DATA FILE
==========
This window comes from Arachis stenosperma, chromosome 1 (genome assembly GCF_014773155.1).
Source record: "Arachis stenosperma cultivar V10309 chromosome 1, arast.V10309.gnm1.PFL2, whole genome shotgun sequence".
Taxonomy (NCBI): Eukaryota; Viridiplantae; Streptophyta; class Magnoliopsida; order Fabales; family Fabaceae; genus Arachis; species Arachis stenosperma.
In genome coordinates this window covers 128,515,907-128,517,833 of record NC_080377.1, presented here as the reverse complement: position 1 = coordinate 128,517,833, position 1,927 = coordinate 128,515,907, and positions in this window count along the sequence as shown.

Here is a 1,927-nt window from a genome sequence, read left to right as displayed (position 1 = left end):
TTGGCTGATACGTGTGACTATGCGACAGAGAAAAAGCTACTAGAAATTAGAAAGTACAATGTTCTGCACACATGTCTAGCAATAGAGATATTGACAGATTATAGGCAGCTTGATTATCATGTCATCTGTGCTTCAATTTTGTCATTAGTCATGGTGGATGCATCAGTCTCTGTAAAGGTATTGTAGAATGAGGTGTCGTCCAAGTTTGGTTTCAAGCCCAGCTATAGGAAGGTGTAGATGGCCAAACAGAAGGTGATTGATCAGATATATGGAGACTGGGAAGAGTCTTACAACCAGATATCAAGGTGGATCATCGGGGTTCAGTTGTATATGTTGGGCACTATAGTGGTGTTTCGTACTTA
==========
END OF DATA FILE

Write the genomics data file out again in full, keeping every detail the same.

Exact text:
This window comes from Arachis stenosperma, chromosome 1 (genome assembly GCF_014773155.1).
Source record: "Arachis stenosperma cultivar V10309 chromosome 1, arast.V10309.gnm1.PFL2, whole genome shotgun sequence".
Taxonomy (NCBI): Eukaryota; Viridiplantae; Streptophyta; class Magnoliopsida; order Fabales; family Fabaceae; genus Arachis; species Arachis stenosperma.
In genome coordinates this window covers 128,515,907-128,517,833 of record NC_080377.1, presented here as the reverse complement: position 1 = coordinate 128,517,833, position 1,927 = coordinate 128,515,907, and positions in this window count along the sequence as shown.

Here is a 1,927-nt window from a genome sequence, read left to right as displayed (position 1 = left end):
TTGGCTGATACGTGTGACTATGCGACAGAGAAAAAGCTACTAGAAATTAGAAAGTACAATGTTCTGCACACATGTCTAGCAATAGAGATATTGACAGATTATAGGCAGCTTGATTATCATGTCATCTGTGCTTCAATTTTGTCATTAGTCATGGTGGATGCATCAGTCTCTGTAAAGGTATTGTAGAATGAGGTGTCGTCCAAGTTTGGTTTCAAGCCCAGCTATAGGAAGGTGTAGATGGCCAAACAGAAGGTGATTGATCAGATATATGGAGACTGGGAAGAGTCTTACAACCAGATATCAAGGTGGATCATCGGGGTTCAGTTGTATATGTTGGGCACTATAGTGGTGTTTCGTACTTA